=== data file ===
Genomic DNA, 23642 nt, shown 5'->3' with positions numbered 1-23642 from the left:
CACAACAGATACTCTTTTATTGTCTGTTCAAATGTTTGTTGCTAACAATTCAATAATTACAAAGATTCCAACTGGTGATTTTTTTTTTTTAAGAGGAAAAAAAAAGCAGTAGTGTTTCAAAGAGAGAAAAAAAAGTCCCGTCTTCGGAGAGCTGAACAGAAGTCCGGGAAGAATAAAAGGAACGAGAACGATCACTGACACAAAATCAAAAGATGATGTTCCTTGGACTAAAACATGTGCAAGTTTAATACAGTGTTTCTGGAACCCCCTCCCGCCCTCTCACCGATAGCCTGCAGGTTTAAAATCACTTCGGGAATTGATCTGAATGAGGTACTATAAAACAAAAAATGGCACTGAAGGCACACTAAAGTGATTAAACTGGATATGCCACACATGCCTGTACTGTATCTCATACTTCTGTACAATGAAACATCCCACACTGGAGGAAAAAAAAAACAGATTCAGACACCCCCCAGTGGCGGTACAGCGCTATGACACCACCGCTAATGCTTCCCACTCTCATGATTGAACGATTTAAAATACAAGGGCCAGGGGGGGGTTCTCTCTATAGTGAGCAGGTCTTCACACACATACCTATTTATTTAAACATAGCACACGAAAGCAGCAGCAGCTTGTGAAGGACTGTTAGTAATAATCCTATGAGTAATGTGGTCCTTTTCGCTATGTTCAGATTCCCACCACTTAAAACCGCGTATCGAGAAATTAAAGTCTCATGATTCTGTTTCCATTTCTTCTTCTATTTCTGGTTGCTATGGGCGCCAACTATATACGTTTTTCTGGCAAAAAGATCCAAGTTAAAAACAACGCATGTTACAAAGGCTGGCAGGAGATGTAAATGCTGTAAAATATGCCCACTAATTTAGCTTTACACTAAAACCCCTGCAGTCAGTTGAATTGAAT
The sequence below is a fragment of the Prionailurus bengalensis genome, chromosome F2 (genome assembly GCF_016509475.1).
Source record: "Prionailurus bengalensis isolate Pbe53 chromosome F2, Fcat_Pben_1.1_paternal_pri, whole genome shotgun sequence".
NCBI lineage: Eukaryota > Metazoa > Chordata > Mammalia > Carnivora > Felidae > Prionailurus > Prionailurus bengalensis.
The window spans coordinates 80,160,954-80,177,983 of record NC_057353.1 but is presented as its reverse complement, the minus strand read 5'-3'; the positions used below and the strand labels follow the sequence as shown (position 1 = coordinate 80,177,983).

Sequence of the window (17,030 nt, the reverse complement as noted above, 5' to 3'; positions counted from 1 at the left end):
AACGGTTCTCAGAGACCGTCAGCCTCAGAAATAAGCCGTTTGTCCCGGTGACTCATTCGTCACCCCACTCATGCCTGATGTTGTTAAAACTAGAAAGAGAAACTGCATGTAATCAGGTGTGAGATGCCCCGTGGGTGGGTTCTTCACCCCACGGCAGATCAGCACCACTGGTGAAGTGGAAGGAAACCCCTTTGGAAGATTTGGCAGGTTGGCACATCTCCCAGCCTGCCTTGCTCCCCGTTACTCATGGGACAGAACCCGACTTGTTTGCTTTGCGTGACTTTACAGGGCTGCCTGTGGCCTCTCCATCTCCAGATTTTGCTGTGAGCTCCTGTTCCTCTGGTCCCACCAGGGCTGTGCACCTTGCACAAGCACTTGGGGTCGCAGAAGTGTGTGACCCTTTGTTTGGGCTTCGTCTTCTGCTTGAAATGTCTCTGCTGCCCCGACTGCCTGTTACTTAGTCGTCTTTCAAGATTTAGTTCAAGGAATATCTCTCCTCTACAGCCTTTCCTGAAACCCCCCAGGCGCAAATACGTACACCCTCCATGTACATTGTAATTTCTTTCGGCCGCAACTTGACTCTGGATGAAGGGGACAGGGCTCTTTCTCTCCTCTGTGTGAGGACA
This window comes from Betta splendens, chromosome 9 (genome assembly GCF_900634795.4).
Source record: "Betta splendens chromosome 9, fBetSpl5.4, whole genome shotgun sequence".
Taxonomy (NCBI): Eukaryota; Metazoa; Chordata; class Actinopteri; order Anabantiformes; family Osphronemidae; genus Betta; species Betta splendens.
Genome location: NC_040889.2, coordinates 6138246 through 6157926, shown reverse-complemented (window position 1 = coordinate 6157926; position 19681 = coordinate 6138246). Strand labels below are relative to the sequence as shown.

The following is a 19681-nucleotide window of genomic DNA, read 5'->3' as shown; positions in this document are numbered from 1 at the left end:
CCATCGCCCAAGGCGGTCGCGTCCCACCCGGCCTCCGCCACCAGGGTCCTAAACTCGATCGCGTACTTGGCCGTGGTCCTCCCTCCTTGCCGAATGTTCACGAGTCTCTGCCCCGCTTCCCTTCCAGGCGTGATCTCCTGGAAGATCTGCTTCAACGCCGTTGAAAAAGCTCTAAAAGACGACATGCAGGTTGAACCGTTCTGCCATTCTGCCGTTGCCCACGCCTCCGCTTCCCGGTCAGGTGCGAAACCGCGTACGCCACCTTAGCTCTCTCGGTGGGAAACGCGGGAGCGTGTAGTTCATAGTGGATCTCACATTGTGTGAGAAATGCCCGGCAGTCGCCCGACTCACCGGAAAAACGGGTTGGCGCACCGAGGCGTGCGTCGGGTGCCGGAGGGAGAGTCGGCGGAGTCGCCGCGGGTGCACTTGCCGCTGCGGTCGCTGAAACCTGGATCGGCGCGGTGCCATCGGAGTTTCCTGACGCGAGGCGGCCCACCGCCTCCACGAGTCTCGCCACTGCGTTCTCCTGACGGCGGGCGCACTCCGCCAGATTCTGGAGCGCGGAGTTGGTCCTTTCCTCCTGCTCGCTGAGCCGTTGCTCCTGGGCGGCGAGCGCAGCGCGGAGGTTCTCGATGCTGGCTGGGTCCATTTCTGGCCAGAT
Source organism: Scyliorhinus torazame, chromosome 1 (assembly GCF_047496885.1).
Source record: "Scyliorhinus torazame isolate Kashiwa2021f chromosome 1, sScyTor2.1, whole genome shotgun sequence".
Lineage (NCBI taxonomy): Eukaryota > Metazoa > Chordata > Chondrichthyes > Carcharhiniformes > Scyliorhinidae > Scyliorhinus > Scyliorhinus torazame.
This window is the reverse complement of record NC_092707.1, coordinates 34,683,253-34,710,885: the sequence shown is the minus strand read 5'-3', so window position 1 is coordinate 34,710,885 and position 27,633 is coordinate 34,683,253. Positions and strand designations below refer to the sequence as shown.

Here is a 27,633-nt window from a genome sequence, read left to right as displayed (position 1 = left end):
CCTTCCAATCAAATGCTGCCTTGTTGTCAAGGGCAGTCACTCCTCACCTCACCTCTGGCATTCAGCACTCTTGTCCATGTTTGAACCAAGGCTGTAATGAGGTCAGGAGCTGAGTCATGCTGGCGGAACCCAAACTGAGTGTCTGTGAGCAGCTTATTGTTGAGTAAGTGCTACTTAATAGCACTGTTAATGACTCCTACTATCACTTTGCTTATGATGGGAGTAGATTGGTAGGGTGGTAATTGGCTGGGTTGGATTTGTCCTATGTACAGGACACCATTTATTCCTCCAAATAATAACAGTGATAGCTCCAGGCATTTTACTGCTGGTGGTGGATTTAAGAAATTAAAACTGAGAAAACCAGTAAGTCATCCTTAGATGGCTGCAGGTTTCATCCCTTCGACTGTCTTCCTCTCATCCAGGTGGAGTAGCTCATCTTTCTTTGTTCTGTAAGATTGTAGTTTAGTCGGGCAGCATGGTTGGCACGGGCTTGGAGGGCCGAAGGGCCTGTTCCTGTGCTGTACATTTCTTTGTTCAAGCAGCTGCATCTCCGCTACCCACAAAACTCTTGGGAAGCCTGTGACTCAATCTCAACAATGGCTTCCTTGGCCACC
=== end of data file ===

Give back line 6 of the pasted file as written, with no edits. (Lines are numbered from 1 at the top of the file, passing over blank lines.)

The window spans coordinates 80,160,954-80,177,983 of record NC_057353.1 but is presented as its reverse complement, the minus strand read 5'-3'; the positions used below and the strand labels follow the sequence as shown (position 1 = coordinate 80,177,983).